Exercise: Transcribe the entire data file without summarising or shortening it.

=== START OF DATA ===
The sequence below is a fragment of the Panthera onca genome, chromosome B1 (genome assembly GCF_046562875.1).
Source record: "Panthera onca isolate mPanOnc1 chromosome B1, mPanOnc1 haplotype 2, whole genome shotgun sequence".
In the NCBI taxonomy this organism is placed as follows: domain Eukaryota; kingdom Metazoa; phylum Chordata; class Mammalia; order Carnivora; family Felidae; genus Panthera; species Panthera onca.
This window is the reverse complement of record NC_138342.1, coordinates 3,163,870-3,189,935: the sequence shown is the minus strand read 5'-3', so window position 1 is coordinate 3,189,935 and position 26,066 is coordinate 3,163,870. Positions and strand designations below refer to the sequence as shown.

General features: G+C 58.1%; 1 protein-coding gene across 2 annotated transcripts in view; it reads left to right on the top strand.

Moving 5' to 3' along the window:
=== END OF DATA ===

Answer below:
The sequence below is a fragment of the Panthera onca genome, chromosome B1 (genome assembly GCF_046562875.1).
Source record: "Panthera onca isolate mPanOnc1 chromosome B1, mPanOnc1 haplotype 2, whole genome shotgun sequence".
In the NCBI taxonomy this organism is placed as follows: domain Eukaryota; kingdom Metazoa; phylum Chordata; class Mammalia; order Carnivora; family Felidae; genus Panthera; species Panthera onca.
This window is the reverse complement of record NC_138342.1, coordinates 3,163,870-3,189,935: the sequence shown is the minus strand read 5'-3', so window position 1 is coordinate 3,189,935 and position 26,066 is coordinate 3,163,870. Positions and strand designations below refer to the sequence as shown.

General features: G+C 58.1%; 1 protein-coding gene across 2 annotated transcripts in view; it reads left to right on the top strand.

Moving 5' to 3' along the window: